For patients battling cancer, pain can occur as a result of the disease itself (perhaps by a tumor pressing on nerves or body organs, or when cancer cells invade bones or organs) or can be a direct result of a specific treatment (whether that takes the form of chemotherapy, radiation, or surgery). Approximately 30% to 50% of people with cancer experience pain while undergoing treatment, with 70% to 90% of people in advanced stages of cancer experiencing pain. (See Lesage P. and Portenoy RK. Cancer Control; Journal of the Moffitt Cancer Center 1999;6(2): pages 136-145). Even those who have been cured of their cancer can continue to suffer from various forms of pain.
The amount of pain present will depend on a number of factors, including the type of cancer involved, the stage or extent of the disease, and the patient's pain threshold (which is to say, their tolerance for pain). Pain can range from mild and occasional to severe and constant. The ways in which pain is addressed also varies, and can include pain relief medications (called analgesics), non-drug treatments (such as physical therapy and rehabilitation), and various imagery / biofeedback / relaxation techniques. Other treatment include nerve blocks (which involve the injection of pain medication into or around a nerve) or neurosurgery (a procedure in which pain nerves are cut in order to alleviate pain).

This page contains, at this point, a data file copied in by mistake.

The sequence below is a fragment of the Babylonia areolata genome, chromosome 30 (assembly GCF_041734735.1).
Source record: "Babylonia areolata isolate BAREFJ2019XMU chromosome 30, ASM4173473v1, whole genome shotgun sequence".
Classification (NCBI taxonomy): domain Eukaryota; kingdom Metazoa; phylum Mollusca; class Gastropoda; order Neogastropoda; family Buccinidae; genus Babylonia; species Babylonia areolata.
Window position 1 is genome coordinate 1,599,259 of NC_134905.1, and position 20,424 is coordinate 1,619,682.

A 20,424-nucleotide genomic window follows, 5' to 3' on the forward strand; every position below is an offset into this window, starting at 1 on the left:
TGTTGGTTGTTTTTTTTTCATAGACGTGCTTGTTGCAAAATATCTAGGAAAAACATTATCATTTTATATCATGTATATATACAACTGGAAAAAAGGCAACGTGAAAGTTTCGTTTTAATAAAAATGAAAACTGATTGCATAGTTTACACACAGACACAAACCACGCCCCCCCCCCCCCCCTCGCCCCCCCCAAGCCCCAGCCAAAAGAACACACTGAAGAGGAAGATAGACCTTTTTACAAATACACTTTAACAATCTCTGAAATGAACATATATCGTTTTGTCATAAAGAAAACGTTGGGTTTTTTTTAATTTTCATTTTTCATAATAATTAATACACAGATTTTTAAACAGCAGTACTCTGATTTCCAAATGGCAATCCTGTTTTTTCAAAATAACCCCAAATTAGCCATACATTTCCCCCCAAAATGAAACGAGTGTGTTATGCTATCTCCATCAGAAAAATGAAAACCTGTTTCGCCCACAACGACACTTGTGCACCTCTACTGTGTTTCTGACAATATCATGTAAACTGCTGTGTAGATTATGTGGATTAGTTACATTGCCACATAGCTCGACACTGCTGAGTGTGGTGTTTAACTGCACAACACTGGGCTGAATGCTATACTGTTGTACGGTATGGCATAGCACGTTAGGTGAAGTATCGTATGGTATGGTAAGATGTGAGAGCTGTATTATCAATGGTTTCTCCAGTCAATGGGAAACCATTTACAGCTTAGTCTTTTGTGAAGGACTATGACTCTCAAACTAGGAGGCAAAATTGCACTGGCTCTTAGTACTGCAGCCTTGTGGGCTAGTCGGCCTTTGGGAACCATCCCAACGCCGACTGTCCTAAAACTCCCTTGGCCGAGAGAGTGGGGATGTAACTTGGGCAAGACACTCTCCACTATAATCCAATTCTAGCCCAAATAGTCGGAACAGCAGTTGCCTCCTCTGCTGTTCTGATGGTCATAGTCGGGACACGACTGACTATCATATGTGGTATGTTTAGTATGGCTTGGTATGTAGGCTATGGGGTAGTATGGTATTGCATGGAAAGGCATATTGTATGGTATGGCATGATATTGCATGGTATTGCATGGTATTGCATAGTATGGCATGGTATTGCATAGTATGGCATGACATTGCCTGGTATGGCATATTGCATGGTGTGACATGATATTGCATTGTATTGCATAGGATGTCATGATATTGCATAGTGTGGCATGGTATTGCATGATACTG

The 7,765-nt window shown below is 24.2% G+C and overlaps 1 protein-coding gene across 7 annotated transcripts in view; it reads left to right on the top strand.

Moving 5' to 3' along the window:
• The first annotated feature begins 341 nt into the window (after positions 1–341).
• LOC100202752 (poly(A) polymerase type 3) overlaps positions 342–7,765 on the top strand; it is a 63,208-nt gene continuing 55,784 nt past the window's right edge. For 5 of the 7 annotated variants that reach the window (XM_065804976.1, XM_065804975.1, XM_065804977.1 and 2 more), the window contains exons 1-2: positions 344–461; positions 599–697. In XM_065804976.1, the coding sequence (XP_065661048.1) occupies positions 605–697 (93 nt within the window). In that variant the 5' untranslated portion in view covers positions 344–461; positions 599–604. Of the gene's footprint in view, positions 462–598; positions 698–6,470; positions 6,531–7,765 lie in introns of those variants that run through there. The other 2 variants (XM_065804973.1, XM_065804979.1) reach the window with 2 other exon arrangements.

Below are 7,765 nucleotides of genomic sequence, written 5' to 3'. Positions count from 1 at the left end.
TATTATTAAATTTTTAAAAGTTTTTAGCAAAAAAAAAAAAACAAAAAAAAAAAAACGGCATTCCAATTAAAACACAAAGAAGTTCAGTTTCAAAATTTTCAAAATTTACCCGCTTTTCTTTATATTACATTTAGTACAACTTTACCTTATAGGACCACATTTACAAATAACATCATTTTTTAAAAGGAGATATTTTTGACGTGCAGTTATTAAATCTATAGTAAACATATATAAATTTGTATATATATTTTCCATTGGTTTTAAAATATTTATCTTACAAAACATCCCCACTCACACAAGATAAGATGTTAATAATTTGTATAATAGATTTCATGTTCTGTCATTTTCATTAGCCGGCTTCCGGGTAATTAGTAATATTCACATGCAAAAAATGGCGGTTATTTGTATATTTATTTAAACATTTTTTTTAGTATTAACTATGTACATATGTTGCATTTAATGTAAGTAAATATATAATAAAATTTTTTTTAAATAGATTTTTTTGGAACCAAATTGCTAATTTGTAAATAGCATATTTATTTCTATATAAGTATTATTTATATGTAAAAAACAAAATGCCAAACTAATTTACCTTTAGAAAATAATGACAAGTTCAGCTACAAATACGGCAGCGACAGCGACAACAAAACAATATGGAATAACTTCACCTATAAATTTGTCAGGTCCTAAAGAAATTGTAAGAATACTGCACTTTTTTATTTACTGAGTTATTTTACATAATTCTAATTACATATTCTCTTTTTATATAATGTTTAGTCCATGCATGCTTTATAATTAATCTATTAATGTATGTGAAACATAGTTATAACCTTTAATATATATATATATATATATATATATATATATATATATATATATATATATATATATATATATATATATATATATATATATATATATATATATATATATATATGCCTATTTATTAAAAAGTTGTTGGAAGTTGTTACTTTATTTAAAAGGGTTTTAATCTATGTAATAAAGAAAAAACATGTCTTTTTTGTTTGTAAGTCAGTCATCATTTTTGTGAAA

Palliative care involves treatments given to relieve symptoms caused by diseases, including cancer. Palliative care deals with problems including pain, nausea, loss of appetite, depression, and fatigue. A wide range of issues are addressed, including those of a physical, emotional, and spiritual nature. In palliative care, the goal is to provide the best quality of life possible, and can be used when a person is getting treatment for a disease as well as when there is no useful treatment for the disease. One important component to this care is management of a patient's pain.
One form of palliative care is hospice care, which focuses on end-of-life issues. However, one should not confuse hospice and palliative care. Hospice care is about seeing to one's having a good death, where the broader palliative care is about ensuring one enjoys the best quality of life while dealing with a serious illness, whether that illness is terminal or not.